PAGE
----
During last year’s midterm elections, Republicans caught up with Democrats in using technology and social networks, and now many Republicans elected to the House and Senate are using these tools more than Democrats, according to several political and technology experts.
“This will be the first election in modern history that both parties are understanding the potential of the technology to change the results of the election,” said Andrew Rasiej, a co-founder of TechPresident.com, a blog that covers politics and technology, and a digital adviser to Democrats since Howard Dean’s presidential campaign in 2004. “Both Republicans and Democrats are ready to use online platforms and are no longer skeptical of its potential.”
What Republicans recognized after Senator John McCain’s bruising defeat in 2008 is that Mr. Obama’s digital strategy was deeply integrated into his real-world campaign. Mr. Obama’s team used its Web site, e-mails and text messages to do more than broadcast his campaign message. The tools made it easier for people to donate online, to volunteer for the field operation, particularly in caucus states, and to assume responsibility for other aspects of the campaign, like assembling groups of neighbors for a chat and creating the Obama ’08 iPhone app.
“You learn more from losing than winning sometimes,” said Matt Lira, who worked on the digital team for Mr. McCain’s presidential campaign and who is now director of new media for Representative Eric Cantor of Virginia, the House Republican majority leader.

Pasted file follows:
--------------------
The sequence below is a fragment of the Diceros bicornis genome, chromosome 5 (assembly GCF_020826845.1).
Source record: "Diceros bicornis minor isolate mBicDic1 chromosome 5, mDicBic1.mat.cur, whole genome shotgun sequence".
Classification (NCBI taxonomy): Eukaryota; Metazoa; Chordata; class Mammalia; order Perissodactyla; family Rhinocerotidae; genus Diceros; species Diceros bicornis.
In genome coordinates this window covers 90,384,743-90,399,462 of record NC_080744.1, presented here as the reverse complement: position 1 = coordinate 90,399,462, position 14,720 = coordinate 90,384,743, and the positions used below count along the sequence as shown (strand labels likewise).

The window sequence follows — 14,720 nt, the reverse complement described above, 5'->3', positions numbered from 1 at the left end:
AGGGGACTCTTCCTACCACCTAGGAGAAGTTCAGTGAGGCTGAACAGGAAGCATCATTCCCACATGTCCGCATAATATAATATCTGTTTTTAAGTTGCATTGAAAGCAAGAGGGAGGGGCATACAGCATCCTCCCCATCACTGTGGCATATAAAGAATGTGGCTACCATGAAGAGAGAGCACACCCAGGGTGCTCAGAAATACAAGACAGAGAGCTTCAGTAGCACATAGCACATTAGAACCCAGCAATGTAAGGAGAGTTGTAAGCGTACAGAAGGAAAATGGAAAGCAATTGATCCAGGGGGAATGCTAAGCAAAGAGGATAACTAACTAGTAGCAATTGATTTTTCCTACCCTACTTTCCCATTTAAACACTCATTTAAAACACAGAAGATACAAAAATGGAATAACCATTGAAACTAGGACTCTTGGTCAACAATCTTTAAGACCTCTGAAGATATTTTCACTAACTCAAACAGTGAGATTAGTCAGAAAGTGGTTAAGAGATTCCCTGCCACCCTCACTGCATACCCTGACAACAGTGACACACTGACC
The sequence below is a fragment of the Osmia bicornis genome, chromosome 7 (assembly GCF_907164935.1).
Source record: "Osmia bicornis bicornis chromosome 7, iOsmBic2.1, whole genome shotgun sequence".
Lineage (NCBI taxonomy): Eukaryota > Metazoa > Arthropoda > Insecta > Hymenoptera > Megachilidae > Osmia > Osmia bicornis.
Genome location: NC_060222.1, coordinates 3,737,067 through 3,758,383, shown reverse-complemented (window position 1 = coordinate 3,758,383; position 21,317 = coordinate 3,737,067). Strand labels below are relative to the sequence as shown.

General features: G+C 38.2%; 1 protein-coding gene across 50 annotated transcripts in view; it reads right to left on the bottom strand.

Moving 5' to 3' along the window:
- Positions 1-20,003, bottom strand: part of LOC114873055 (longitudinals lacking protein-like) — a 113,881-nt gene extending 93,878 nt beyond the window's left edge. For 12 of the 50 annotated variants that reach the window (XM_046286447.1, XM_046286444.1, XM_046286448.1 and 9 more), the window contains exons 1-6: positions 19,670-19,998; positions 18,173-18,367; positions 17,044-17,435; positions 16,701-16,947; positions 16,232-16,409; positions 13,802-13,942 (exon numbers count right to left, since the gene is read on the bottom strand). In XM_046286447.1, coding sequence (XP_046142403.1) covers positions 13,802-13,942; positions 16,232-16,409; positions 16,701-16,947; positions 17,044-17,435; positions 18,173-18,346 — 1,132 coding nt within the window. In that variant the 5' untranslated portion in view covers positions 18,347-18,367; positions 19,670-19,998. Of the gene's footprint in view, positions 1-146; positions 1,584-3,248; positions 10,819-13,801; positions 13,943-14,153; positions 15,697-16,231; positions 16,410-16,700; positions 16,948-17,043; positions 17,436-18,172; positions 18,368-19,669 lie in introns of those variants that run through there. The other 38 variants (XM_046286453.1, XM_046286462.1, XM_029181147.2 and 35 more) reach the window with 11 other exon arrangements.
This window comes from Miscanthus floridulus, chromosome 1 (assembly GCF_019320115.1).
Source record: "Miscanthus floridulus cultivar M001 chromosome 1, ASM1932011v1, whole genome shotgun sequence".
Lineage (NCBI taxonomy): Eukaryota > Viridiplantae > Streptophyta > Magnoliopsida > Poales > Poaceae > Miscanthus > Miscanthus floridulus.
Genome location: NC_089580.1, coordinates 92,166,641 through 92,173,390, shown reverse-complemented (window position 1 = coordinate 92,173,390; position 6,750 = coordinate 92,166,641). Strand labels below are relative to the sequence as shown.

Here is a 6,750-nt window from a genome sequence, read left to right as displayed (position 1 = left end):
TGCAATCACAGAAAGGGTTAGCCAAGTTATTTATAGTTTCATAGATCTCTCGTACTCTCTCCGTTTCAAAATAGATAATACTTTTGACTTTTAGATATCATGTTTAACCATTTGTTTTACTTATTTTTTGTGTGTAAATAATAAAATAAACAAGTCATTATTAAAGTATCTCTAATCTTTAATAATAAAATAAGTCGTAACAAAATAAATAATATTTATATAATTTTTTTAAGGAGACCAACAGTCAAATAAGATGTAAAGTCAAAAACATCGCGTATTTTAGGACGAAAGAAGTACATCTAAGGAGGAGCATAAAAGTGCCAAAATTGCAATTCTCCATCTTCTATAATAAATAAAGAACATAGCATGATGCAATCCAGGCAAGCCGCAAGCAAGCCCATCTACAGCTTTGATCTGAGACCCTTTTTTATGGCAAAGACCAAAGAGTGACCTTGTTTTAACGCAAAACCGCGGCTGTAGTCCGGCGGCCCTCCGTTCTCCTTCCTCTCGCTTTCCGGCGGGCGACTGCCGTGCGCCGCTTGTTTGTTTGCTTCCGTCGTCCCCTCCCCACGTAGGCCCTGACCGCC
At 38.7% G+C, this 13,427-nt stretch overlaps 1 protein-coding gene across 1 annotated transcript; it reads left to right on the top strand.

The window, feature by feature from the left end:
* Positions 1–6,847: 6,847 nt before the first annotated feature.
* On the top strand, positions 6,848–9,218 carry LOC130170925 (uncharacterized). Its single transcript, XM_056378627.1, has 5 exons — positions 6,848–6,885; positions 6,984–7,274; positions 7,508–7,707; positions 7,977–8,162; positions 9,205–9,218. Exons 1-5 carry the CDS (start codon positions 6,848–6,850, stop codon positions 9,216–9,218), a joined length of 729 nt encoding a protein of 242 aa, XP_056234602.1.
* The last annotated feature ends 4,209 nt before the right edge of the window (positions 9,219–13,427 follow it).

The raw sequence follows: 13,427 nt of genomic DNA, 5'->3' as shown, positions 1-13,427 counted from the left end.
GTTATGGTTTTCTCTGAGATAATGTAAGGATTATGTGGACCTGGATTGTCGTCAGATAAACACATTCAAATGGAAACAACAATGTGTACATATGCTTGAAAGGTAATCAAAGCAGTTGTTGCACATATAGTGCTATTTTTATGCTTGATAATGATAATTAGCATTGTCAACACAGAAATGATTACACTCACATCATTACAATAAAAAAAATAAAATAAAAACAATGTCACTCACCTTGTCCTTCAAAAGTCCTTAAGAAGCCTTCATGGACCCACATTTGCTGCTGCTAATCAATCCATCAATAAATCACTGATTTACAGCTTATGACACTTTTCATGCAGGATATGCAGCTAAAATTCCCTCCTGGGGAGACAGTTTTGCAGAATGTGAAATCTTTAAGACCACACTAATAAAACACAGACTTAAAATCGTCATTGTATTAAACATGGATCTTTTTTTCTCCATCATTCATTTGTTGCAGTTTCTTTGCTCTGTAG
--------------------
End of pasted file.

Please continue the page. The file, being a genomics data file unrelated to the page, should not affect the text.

Mr. Lira said that House Republicans, meeting in January 2009, made a commitment to get into the digital game and moved aggressively during last year’s midterm elections to sign up members and potential candidates on Twitter and Facebook.
None of the Republican or Democratic digital strategists are claiming that social media, mobile and other digital tools alone will win a campaign. While Facebook and other social media channels will undoubtedly be powerful tools for presidential contenders in 2012, voters can still expect a barrage of traditional television campaign advertising and direct mail.
Republican presidential contenders still face a formidable online foe in Mr. Obama. He announced his re-election campaign this month with an e-mail and text message blast, posts on Twitter, a short video on YouTube and a new app that connects supporters and their Facebook friends to his campaign Web site with a question, “Are you in?”